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What Is a Cough Assist Machine for Children?

Medically Reviewed by Dan Brennan, MD on July 30, 2022

The ability to cough effectively is something many of us might take for granted. 

A lingering cough that carries on after a bout of flu might annoy you, but it’s also serving a crucial purpose. If your lungs function as they’re meant to, an effective cough clears your lungs and airway of mucus, viruses, and germs that are harmful to your health. A cough is one of your body’s lines of defense against these invaders.

Accidents and illnesses can leave some children unable to produce a proper cough. Things like rib injuries, neuromuscular diseases, or weak muscles might obstruct your child from coughing properly. A cough assist machine can help them to eject unwanted germs and intruders from the lung area by coughing more effectively. 

A cough assist machine helps you to cough by pushing air into your lungs and then pulling it out so you can cough properly. 

When Does a Child Need a Cough Assist Machine?

Cough assist machines can be a lifesaving intervention for a child whose lungs aren’t working to their full capacity. 

The standard way to measure if a cough is effective or not is by using a measurement called peak expiratory cough flow (PCF). It is also known as cough peak flows (CPF). 

Studies show that a normal range of CPF in children and teenagers aged 4 to 18 ranges from 147 to 488 liters/min or 162 to 728 liters per minute. 

The same study also showed that CPF in males tends to be higher regardless of age.

CPF in infants and young children is more variable. You can refer to your child’s pediatrician or family doctor if you notice any breathing or coughing abnormalities. 

In cases where a low CPF/PCF have been established, your doctor may recommend a cough assist machine for your child. 

Children usually need cough assist machines for the following reasons: 

Weak respiratory muscles. If you or your child has weak respiratory muscles, one main symptom is constant shallow breathing. Look for other signs like a weak cough and difficulty when yawning. 

Deformities in the upper chest. Some deformities in the upper chest area can have an impact on your child’s PCF. Severe cases of spinal curvature (scoliosis) or rigid spine syndrome (RSS) can affect a child’s ability to properly cough and breathe. 

People with tracheostomy tubes. Tracheostomy tubes are devices that are inserted through the throat and extend down to the lungs. These “trach tubes” help people breathe. They usually are used to assist children who have an airway blockage or other issue that impacts proper breathing.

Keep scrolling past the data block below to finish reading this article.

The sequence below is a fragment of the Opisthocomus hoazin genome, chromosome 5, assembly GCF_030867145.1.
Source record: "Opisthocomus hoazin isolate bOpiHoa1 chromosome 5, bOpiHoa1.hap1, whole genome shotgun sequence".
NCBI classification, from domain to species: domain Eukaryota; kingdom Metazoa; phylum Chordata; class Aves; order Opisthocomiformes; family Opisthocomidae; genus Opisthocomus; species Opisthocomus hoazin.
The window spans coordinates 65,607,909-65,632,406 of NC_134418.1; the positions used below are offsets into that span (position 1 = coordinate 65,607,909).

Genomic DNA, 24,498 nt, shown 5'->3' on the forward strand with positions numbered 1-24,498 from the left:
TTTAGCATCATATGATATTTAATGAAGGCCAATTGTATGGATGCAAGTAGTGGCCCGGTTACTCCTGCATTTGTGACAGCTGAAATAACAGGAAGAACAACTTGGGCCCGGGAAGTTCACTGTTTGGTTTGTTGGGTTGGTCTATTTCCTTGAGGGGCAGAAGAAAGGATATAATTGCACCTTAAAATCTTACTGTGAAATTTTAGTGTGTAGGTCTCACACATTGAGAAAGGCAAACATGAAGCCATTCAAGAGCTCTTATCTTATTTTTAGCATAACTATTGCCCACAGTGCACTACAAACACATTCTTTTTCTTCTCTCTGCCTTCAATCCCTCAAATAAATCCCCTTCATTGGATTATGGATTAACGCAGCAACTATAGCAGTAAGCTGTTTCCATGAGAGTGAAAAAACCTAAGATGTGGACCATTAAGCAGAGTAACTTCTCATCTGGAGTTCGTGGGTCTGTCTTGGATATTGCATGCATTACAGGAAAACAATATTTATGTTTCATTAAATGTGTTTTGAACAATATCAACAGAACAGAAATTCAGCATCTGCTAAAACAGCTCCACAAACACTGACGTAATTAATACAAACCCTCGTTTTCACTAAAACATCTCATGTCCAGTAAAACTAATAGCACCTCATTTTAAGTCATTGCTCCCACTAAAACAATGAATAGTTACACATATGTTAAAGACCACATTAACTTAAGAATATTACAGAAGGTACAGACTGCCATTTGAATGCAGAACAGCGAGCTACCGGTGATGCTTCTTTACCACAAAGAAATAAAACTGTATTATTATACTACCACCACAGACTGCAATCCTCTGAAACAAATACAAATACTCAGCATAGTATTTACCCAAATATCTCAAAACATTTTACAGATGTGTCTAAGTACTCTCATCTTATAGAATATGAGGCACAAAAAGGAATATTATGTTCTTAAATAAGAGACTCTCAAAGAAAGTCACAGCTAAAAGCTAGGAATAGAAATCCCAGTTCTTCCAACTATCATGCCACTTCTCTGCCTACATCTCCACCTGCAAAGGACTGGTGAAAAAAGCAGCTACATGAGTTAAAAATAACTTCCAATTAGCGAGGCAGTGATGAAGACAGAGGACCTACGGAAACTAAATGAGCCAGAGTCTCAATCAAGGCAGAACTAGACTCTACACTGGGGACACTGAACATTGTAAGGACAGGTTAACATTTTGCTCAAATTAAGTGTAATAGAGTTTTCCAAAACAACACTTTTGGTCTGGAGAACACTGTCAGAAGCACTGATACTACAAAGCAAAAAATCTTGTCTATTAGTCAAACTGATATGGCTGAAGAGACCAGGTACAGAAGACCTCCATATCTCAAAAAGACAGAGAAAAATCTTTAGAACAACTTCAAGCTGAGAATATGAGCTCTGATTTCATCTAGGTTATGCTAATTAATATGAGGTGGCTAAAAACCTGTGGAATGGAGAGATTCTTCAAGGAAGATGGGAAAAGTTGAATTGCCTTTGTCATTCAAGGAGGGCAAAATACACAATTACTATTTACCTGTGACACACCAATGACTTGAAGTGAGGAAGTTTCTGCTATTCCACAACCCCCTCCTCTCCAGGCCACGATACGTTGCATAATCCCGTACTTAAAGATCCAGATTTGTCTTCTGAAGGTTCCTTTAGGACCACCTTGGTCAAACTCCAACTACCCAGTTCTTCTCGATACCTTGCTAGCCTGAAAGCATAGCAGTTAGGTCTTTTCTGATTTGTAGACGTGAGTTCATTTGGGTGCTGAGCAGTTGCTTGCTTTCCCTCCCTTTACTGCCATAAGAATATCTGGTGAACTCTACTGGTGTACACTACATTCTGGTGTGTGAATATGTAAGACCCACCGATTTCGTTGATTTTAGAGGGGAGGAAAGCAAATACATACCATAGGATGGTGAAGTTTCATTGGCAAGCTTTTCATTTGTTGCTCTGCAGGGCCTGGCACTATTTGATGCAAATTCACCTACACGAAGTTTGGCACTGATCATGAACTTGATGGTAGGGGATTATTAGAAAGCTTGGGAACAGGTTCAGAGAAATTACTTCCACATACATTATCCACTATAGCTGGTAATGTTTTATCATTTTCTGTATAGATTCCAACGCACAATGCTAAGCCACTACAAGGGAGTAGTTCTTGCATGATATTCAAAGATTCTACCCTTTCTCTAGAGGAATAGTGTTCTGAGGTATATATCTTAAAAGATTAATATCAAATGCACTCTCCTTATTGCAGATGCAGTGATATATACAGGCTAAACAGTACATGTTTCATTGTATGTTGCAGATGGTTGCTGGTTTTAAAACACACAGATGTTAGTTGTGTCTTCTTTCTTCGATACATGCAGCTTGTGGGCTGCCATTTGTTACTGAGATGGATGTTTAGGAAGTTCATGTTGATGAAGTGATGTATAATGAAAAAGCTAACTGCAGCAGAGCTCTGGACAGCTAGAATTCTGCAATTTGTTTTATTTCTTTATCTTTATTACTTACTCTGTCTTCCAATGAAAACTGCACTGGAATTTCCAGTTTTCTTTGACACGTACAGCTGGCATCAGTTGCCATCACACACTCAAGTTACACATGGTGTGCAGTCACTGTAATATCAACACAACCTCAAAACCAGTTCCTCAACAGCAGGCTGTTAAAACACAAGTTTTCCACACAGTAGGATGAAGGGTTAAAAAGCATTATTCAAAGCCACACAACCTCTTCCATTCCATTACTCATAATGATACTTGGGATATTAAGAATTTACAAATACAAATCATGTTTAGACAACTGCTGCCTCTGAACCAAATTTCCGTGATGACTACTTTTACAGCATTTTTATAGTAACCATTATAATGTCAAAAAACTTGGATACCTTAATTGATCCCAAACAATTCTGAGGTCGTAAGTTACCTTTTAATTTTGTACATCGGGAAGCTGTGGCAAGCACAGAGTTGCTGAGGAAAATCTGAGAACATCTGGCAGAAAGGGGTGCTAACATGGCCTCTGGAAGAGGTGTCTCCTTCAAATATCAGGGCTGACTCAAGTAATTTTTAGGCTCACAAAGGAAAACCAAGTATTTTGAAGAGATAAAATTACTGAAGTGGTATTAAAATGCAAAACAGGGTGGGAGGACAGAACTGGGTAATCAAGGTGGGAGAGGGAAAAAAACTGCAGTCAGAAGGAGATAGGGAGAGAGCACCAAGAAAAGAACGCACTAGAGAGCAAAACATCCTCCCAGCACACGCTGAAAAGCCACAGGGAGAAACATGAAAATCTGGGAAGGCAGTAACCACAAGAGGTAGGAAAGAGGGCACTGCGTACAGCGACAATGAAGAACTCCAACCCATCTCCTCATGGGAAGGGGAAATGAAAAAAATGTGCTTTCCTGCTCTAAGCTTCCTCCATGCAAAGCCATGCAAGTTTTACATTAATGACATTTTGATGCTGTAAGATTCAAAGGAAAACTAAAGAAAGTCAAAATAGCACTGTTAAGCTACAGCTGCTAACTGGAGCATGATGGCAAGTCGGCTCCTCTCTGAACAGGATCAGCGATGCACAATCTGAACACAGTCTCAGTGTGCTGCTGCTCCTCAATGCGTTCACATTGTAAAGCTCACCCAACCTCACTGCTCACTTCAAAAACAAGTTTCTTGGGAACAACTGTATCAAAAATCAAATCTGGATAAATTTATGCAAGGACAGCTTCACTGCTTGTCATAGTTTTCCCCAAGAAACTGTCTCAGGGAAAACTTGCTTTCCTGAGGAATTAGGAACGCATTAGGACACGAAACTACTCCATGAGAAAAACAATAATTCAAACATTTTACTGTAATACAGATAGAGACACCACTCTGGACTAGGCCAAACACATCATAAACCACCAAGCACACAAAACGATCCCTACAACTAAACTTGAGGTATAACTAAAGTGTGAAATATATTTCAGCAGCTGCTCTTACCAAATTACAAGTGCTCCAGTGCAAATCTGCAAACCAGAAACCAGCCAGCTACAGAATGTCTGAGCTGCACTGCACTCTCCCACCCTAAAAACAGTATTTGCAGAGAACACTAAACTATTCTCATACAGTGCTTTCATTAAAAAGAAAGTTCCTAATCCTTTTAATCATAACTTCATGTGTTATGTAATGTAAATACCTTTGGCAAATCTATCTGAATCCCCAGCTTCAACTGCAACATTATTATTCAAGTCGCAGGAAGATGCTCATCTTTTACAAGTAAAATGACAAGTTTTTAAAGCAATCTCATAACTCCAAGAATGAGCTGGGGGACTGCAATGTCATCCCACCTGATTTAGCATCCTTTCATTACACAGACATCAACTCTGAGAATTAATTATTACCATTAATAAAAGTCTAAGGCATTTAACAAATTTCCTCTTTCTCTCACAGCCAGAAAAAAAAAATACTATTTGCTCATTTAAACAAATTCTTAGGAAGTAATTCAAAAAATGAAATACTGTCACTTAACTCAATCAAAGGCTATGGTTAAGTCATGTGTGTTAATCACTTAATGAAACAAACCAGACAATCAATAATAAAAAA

Injuries. Injuries to the ribs, brain, and spinal area can greatly affect your child’s ability to cough, which can delay healing and promote infection. 

Neuromuscular disorders. These disorders happen when the actions or growth of certain muscles are affected by the nervous system. Some kids or adults who suffer from them also have a hard time coughing properly. That leaves them vulnerable to infection, lung irritation, and long-term lung issues. 

Ultimately, being unable to cough can lead to breathing stress, repeating cycles of infection and lung obstruction, and even respiratory disease and lung failure. 

How to Use a Cough Assist Machine

Several different companies make cough assist machines. Usually, the health care provider or a representative will show you how to use the model that was recommended to you. 

Standard cough assist machines settings are simple. There have three main functions: 

  • In breath. Also called inspiratory pressure, this setting pushes air inside your lungs to help you take a deeper breath. 
  • Out breath. The out breath, or expiratory pressure, then pulls the air out of your lungs, along with other secretions like mucus. 
  • Pause. There is a pause between breaths. Usually, the timing of the pause can be adjusted on the machine settings. 

Operating instructions can vary depending on the model. Your doctor will tell you how many times per day to use the cough assist machine and for how long. 

A standard treatment is usually four sets of five full breaths. Your doctor may have told you to complete more or fewer sets. You should always follow your doctor’s instructions.

If you’ve never used a cough assist machine before, you might need to start on a lower setting to get used to the airflow before you try using it at full power. Keep in mind that although a lower pressure may be more comfortable, it won’t be as effective. 

General cough assist machine instructions:

  1. Wash or disinfect your hands before you start. 
  2. Turn the power on.
  3. Begin with a practice breath set at a low airflow. Find the airflow pressure knob and start on the lowest setting.